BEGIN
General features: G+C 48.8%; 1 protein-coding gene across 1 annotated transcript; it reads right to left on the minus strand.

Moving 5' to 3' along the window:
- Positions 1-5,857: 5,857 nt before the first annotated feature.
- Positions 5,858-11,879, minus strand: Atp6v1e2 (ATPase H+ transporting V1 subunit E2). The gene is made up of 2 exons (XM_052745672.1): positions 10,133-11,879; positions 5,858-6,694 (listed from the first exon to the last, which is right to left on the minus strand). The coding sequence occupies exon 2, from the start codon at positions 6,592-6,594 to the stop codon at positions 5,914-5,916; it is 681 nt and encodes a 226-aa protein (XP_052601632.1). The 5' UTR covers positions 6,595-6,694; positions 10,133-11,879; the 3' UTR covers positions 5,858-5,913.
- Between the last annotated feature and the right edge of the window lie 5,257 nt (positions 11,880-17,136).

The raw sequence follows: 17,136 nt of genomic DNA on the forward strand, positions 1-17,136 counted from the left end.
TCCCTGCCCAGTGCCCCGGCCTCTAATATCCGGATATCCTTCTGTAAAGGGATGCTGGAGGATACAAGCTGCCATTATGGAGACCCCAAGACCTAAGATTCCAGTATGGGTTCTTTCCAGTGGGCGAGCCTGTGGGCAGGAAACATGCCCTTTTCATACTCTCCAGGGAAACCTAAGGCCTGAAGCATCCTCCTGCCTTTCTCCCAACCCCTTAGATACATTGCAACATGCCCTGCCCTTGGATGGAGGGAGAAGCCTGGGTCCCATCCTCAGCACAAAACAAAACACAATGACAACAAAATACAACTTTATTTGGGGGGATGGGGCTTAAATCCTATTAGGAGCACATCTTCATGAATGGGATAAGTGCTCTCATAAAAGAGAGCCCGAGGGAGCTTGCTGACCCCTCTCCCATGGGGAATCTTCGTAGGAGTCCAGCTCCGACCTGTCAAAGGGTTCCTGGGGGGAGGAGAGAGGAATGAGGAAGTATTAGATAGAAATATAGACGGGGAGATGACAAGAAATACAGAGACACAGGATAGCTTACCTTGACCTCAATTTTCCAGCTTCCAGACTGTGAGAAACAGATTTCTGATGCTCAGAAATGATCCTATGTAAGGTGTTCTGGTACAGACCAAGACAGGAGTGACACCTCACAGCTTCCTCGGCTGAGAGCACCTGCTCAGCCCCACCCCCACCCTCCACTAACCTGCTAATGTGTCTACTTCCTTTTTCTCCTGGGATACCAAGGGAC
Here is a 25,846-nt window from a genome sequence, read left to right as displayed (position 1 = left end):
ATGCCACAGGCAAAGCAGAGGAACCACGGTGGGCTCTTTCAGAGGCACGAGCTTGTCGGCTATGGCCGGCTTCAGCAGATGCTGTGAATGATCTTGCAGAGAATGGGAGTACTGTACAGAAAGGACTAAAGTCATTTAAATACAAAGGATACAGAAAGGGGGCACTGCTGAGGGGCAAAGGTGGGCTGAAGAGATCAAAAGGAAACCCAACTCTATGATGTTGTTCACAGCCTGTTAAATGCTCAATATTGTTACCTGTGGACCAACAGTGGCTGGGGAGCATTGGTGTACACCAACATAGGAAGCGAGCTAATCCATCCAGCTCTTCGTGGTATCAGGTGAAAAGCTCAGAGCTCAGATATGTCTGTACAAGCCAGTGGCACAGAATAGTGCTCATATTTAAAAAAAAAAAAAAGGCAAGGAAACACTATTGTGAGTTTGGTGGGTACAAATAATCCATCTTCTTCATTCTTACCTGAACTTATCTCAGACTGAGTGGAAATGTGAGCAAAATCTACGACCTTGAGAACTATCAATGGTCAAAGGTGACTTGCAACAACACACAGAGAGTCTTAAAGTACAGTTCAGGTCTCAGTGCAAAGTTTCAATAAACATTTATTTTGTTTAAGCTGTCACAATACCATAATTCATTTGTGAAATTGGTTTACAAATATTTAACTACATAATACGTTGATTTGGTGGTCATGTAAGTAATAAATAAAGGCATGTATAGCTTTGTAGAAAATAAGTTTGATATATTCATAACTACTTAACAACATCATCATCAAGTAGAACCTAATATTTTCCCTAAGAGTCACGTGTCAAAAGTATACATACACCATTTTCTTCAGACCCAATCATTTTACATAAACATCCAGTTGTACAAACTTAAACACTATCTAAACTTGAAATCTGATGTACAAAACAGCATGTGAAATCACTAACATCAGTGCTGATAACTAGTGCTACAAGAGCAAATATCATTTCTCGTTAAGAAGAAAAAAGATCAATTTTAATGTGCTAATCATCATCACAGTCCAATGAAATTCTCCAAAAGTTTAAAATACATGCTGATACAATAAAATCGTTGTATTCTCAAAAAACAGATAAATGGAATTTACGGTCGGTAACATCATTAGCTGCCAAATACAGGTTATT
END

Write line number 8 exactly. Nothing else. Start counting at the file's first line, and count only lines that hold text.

Here is a 25,846-nt window from a genome sequence, read left to right as displayed (position 1 = left end):